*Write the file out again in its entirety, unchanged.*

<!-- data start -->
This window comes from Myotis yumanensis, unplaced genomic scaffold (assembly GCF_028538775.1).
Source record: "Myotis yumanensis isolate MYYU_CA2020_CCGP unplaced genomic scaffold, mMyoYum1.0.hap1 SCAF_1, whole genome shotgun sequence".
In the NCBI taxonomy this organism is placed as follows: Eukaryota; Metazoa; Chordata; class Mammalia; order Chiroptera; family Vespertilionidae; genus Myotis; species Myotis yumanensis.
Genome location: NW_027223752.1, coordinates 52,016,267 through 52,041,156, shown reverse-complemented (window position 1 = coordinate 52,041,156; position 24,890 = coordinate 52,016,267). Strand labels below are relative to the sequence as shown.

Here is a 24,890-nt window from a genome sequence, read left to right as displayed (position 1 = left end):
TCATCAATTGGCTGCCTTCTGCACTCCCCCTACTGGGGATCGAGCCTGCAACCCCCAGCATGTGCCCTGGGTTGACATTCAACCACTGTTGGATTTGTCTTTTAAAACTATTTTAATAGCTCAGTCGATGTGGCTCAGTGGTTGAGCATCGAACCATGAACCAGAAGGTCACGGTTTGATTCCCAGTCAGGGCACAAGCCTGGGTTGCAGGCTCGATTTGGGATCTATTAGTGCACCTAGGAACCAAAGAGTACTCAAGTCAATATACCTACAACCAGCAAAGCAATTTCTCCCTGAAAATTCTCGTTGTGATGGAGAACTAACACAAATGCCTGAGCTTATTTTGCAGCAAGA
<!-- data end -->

This window comes from Myotis yumanensis, unplaced genomic scaffold (assembly GCF_028538775.1).
Source record: "Myotis yumanensis isolate MYYU_CA2020_CCGP unplaced genomic scaffold, mMyoYum1.0.hap1 SCAF_1, whole genome shotgun sequence".
In the NCBI taxonomy this organism is placed as follows: Eukaryota; Metazoa; Chordata; class Mammalia; order Chiroptera; family Vespertilionidae; genus Myotis; species Myotis yumanensis.
Genome location: NW_027223752.1, coordinates 52,016,267 through 52,041,156, shown reverse-complemented (window position 1 = coordinate 52,041,156; position 24,890 = coordinate 52,016,267). Strand labels below are relative to the sequence as shown.

Here is a 24,890-nt window from a genome sequence, read left to right as displayed (position 1 = left end):
TCATCAATTGGCTGCCTTCTGCACTCCCCCTACTGGGGATCGAGCCTGCAACCCCCAGCATGTGCCCTGGGTTGACATTCAACCACTGTTGGATTTGTCTTTTAAAACTATTTTAATAGCTCAGTCGATGTGGCTCAGTGGTTGAGCATCGAACCATGAACCAGAAGGTCACGGTTTGATTCCCAGTCAGGGCACAAGCCTGGGTTGCAGGCTCGATTTGGGATCTATTAGTGCACCTAGGAACCAAAGAGTACTCAAGTCAATATACCTACAACCAGCAAAGCAATTTCTCCCTGAAAATTCTCGTTGTGATGGAGAACTAACACAAATGCCTGAGCTTATTTTGCAGCAAGA